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$15 Million Award In Birth Malpractice Case Hayward Baby Has Brain Damage

May 29, 2003 | San Francisco Chronicle

A jury in Hayward has awarded nearly $15 million to the family of a 2- year-old boy who suffered permanent brain damage because of medical malpractice by Alameda Hospital and a doctor.

The Alameda County jury found the hospital 60 percent responsible for the condition of Collin Page of Alameda, whose delivery by cesarean section on Jan.

20, 2001, came too late after his mother's uterus ruptured, said the family's attorney, Steven Brewer of Oakland.

Collin suffers from cerebral palsy, does not have control of his limbs and will need care for the rest of his life. The jury determined his life expectancy to be 32 years.

Nurses at the hospital and Dr. John Carper of Alameda failed to recognize the possibility of uterine rupture in women who attempt vaginal birth after a previous C-section, Brewer said.

Page, who suffered pain so severe she felt she was "dying," underwent a belated C-section that was performed by an on-call obstetrician. Collin would have been "happy and healthy" had he been delivered 15 minutes earlier, Brewer said.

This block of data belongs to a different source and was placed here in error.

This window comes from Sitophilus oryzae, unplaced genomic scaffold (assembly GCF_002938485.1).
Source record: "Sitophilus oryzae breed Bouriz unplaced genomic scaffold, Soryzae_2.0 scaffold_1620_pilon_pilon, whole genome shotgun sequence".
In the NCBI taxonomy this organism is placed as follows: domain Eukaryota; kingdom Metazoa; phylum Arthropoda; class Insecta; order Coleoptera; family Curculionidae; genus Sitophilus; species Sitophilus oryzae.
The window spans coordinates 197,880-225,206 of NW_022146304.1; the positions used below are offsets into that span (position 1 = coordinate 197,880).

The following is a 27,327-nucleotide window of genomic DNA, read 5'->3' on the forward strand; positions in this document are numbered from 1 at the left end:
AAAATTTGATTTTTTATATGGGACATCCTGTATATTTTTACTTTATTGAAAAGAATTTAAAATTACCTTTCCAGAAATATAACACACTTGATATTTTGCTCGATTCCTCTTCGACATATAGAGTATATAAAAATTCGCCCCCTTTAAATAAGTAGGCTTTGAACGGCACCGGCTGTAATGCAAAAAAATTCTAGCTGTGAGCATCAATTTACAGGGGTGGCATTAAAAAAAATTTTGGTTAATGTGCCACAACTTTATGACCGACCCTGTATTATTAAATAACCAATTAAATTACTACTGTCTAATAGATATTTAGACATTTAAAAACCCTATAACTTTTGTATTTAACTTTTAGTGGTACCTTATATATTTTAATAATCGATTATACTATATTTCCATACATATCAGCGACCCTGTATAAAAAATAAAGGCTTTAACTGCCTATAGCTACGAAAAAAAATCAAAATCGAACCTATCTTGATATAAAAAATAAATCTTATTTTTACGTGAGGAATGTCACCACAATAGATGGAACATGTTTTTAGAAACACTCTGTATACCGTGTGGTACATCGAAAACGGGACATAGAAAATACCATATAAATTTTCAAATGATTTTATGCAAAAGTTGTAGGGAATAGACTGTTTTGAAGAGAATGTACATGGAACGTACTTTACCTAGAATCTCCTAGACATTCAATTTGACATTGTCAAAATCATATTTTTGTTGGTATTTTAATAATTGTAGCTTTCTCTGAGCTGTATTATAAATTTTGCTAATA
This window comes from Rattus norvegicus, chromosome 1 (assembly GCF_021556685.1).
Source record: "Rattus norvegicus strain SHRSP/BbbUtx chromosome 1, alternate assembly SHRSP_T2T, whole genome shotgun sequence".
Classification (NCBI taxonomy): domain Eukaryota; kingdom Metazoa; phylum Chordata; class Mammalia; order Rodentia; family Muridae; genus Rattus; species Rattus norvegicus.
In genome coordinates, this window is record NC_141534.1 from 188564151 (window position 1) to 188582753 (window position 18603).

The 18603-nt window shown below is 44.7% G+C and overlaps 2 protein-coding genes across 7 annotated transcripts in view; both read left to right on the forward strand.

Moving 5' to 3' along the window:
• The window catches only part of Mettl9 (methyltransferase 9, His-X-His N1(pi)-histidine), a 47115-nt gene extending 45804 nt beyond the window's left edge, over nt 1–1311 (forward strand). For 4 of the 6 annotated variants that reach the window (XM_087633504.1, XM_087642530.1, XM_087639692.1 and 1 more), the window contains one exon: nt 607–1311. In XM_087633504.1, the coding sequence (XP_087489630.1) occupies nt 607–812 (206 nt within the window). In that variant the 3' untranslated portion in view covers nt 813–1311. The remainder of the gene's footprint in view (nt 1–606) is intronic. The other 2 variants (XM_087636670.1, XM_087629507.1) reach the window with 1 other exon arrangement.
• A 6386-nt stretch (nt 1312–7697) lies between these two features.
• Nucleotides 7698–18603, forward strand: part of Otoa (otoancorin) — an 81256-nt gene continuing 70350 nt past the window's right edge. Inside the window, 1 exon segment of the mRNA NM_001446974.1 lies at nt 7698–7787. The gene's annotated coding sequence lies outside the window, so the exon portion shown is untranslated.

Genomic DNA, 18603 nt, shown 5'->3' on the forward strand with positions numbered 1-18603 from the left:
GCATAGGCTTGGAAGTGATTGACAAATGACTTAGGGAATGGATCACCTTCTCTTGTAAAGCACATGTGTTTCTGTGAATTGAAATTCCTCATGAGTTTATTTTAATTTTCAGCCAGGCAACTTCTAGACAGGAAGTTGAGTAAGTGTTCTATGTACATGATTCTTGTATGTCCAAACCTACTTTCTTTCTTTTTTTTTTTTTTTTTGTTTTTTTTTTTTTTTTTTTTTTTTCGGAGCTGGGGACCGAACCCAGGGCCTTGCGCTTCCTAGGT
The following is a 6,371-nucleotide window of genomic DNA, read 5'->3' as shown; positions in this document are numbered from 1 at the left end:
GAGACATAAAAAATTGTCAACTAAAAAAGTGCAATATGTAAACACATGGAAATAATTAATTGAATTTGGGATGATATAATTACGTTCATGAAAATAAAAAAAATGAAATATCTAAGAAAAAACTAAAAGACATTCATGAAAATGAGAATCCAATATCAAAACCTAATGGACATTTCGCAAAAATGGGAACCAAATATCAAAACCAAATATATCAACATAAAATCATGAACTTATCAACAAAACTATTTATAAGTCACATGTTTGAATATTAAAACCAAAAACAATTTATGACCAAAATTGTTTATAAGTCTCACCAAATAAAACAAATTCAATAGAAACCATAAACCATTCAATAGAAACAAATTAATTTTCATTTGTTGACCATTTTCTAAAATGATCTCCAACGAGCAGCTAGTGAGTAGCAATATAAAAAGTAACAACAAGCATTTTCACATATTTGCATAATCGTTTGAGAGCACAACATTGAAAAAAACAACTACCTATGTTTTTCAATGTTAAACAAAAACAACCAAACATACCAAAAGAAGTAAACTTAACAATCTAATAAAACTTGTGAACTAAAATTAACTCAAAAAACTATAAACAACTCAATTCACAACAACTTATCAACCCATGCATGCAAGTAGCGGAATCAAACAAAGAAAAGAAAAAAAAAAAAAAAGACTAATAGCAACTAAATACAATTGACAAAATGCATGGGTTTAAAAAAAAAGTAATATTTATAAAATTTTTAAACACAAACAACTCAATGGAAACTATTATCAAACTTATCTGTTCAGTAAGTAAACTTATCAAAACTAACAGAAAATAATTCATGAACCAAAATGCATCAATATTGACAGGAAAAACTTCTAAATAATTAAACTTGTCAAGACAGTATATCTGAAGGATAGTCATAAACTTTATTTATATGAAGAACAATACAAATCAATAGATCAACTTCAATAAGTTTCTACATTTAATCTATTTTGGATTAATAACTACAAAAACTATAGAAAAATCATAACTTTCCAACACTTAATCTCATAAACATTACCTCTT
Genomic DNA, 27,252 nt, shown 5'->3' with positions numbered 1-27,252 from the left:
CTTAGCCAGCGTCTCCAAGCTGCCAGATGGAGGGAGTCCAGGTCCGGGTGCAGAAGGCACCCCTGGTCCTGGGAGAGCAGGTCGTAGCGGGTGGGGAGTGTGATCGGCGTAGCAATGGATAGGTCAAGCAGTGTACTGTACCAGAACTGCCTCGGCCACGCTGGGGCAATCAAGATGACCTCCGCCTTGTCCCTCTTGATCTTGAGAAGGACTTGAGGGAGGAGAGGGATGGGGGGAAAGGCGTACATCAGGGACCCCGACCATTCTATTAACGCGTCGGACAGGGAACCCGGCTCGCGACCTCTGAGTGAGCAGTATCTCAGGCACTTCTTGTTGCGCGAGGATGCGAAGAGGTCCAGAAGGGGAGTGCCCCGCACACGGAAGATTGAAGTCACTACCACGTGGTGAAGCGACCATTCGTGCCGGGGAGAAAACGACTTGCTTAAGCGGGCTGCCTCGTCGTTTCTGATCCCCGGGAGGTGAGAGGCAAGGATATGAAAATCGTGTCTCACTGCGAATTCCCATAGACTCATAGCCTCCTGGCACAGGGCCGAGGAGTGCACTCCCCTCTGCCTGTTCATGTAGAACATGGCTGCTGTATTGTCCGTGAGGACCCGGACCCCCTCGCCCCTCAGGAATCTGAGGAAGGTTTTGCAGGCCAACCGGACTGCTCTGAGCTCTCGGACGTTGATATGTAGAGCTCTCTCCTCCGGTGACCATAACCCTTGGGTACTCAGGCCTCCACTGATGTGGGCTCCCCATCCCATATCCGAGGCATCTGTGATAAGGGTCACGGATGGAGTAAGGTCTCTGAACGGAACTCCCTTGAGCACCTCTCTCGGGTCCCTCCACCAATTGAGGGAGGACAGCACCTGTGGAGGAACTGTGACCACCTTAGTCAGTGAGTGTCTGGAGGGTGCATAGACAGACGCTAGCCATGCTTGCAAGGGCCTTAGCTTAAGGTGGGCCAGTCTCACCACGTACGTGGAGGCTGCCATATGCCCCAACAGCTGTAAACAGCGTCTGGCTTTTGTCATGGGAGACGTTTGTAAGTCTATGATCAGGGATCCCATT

Carper did not have surgical privileges to perform the procedure and failed to notice Collin's deteriorating heart rate, Brewer said. The jury found Carper 40 percent liable.

"Both the doctor and the hospital treated this delivery as routine, when it was very much a high-risk delivery," Brewer said. "They had no plan in place to deal with this, and they got the shock of their lives when her uterus ruptured."

The jury awarded the family $8.5 million for medical expenses, $6.1 million for wages Collin would have earned and $250,000 for emotional distress and suffering.

Attorneys representing the hospital and the doctor said they do not know whether they will appeal the jury award.

"I don't think there's anyone to blame for this outcome," George Clause, a San Jose attorney for the hospital, said. "I think the nursing staff appropriately managed this patient's labor and delivery."

An attorney for Carper, David Lucchese of Walnut Creek, said the child's injuries were "unpreventable."

"Bad things can happen to good people," he said.

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